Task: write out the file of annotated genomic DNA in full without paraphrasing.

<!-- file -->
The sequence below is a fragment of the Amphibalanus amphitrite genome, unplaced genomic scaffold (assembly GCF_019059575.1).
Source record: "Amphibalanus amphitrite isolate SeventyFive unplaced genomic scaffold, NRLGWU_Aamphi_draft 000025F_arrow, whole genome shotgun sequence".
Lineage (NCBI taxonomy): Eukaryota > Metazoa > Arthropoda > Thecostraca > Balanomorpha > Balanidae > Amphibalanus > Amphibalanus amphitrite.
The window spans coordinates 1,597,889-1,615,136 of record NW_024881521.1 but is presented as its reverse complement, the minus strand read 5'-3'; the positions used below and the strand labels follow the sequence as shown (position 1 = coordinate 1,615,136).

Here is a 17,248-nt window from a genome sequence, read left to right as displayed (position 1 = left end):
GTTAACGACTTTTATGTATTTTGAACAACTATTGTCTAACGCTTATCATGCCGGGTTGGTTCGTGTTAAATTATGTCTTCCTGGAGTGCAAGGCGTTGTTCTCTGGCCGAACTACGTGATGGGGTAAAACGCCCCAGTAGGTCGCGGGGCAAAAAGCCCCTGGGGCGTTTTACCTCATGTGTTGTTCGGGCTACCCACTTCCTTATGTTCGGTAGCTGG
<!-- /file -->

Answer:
The sequence below is a fragment of the Amphibalanus amphitrite genome, unplaced genomic scaffold (assembly GCF_019059575.1).
Source record: "Amphibalanus amphitrite isolate SeventyFive unplaced genomic scaffold, NRLGWU_Aamphi_draft 000025F_arrow, whole genome shotgun sequence".
Lineage (NCBI taxonomy): Eukaryota > Metazoa > Arthropoda > Thecostraca > Balanomorpha > Balanidae > Amphibalanus > Amphibalanus amphitrite.
The window spans coordinates 1,597,889-1,615,136 of record NW_024881521.1 but is presented as its reverse complement, the minus strand read 5'-3'; the positions used below and the strand labels follow the sequence as shown (position 1 = coordinate 1,615,136).

Here is a 17,248-nt window from a genome sequence, read left to right as displayed (position 1 = left end):
GTTAACGACTTTTATGTATTTTGAACAACTATTGTCTAACGCTTATCATGCCGGGTTGGTTCGTGTTAAATTATGTCTTCCTGGAGTGCAAGGCGTTGTTCTCTGGCCGAACTACGTGATGGGGTAAAACGCCCCAGTAGGTCGCGGGGCAAAAAGCCCCTGGGGCGTTTTACCTCATGTGTTGTTCGGGCTACCCACTTCCTTATGTTCGGTAGCTGG